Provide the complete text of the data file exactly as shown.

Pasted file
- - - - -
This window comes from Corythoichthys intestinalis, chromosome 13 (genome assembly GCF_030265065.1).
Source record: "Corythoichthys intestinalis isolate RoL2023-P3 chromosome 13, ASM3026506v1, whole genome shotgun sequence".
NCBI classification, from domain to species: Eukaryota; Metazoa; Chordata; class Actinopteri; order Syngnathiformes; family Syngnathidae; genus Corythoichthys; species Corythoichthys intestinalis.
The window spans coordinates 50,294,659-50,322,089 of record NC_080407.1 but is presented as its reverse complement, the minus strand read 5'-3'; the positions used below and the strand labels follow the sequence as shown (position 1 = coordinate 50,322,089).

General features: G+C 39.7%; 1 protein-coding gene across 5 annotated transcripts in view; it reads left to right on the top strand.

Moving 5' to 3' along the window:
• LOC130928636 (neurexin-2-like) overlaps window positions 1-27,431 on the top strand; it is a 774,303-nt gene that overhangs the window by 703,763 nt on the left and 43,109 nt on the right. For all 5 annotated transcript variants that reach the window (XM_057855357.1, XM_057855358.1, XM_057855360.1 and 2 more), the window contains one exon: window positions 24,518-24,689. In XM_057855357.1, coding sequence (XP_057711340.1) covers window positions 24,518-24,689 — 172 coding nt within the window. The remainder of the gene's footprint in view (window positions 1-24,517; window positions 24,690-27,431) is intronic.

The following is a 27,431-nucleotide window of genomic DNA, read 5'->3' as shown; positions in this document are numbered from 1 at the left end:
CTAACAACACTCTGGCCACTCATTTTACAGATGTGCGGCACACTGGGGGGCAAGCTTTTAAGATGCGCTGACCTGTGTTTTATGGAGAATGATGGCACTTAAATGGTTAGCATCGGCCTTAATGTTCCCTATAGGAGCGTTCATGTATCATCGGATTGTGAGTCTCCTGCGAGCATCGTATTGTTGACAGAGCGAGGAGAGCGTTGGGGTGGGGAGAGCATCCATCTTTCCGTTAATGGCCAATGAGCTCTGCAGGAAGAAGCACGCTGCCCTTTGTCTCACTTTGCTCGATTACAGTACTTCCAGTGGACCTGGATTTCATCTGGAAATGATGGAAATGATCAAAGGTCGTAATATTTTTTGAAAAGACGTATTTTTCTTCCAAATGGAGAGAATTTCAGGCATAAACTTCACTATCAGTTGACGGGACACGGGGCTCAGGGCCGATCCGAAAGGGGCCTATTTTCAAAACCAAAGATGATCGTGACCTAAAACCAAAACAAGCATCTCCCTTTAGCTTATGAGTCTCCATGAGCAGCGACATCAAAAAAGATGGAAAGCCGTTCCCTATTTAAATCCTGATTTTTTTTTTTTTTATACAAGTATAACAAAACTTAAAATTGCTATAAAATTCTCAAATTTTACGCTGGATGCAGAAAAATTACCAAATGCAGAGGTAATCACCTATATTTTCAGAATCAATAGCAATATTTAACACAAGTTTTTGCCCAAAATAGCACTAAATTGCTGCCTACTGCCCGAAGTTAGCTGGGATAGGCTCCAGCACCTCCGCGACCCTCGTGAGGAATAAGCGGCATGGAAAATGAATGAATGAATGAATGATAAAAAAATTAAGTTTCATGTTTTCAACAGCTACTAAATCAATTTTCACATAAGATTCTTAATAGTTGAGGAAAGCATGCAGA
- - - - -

This window comes from Corythoichthys intestinalis, chromosome 13 (genome assembly GCF_030265065.1).
Source record: "Corythoichthys intestinalis isolate RoL2023-P3 chromosome 13, ASM3026506v1, whole genome shotgun sequence".
NCBI classification, from domain to species: Eukaryota; Metazoa; Chordata; class Actinopteri; order Syngnathiformes; family Syngnathidae; genus Corythoichthys; species Corythoichthys intestinalis.
The window spans coordinates 50,294,659-50,322,089 of record NC_080407.1 but is presented as its reverse complement, the minus strand read 5'-3'; the positions used below and the strand labels follow the sequence as shown (position 1 = coordinate 50,322,089).

General features: G+C 39.7%; 1 protein-coding gene across 5 annotated transcripts in view; it reads left to right on the top strand.

Moving 5' to 3' along the window:
• LOC130928636 (neurexin-2-like) overlaps window positions 1-27,431 on the top strand; it is a 774,303-nt gene that overhangs the window by 703,763 nt on the left and 43,109 nt on the right. For all 5 annotated transcript variants that reach the window (XM_057855357.1, XM_057855358.1, XM_057855360.1 and 2 more), the window contains one exon: window positions 24,518-24,689. In XM_057855357.1, coding sequence (XP_057711340.1) covers window positions 24,518-24,689 — 172 coding nt within the window. The remainder of the gene's footprint in view (window positions 1-24,517; window positions 24,690-27,431) is intronic.

The following is a 27,431-nucleotide window of genomic DNA, read 5'->3' as shown; positions in this document are numbered from 1 at the left end:
CTAACAACACTCTGGCCACTCATTTTACAGATGTGCGGCACACTGGGGGGCAAGCTTTTAAGATGCGCTGACCTGTGTTTTATGGAGAATGATGGCACTTAAATGGTTAGCATCGGCCTTAATGTTCCCTATAGGAGCGTTCATGTATCATCGGATTGTGAGTCTCCTGCGAGCATCGTATTGTTGACAGAGCGAGGAGAGCGTTGGGGTGGGGAGAGCATCCATCTTTCCGTTAATGGCCAATGAGCTCTGCAGGAAGAAGCACGCTGCCCTTTGTCTCACTTTGCTCGATTACAGTACTTCCAGTGGACCTGGATTTCATCTGGAAATGATGGAAATGATCAAAGGTCGTAATATTTTTTGAAAAGACGTATTTTTCTTCCAAATGGAGAGAATTTCAGGCATAAACTTCACTATCAGTTGACGGGACACGGGGCTCAGGGCCGATCCGAAAGGGGCCTATTTTCAAAACCAAAGATGATCGTGACCTAAAACCAAAACAAGCATCTCCCTTTAGCTTATGAGTCTCCATGAGCAGCGACATCAAAAAAGATGGAAAGCCGTTCCCTATTTAAATCCTGATTTTTTTTTTTTTTATACAAGTATAACAAAACTTAAAATTGCTATAAAATTCTCAAATTTTACGCTGGATGCAGAAAAATTACCAAATGCAGAGGTAATCACCTATATTTTCAGAATCAATAGCAATATTTAACACAAGTTTTTGCCCAAAATAGCACTAAATTGCTGCCTACTGCCCGAAGTTAGCTGGGATAGGCTCCAGCACCTCCGCGACCCTCGTGAGGAATAAGCGGCATGGAAAATGAATGAATGAATGAATGATAAAAAAATTAAGTTTCATGTTTTCAACAGCTACTAAATCAATTTTCACATAAGATTCTTAATAGTTGAGGAAAGCATGCAGA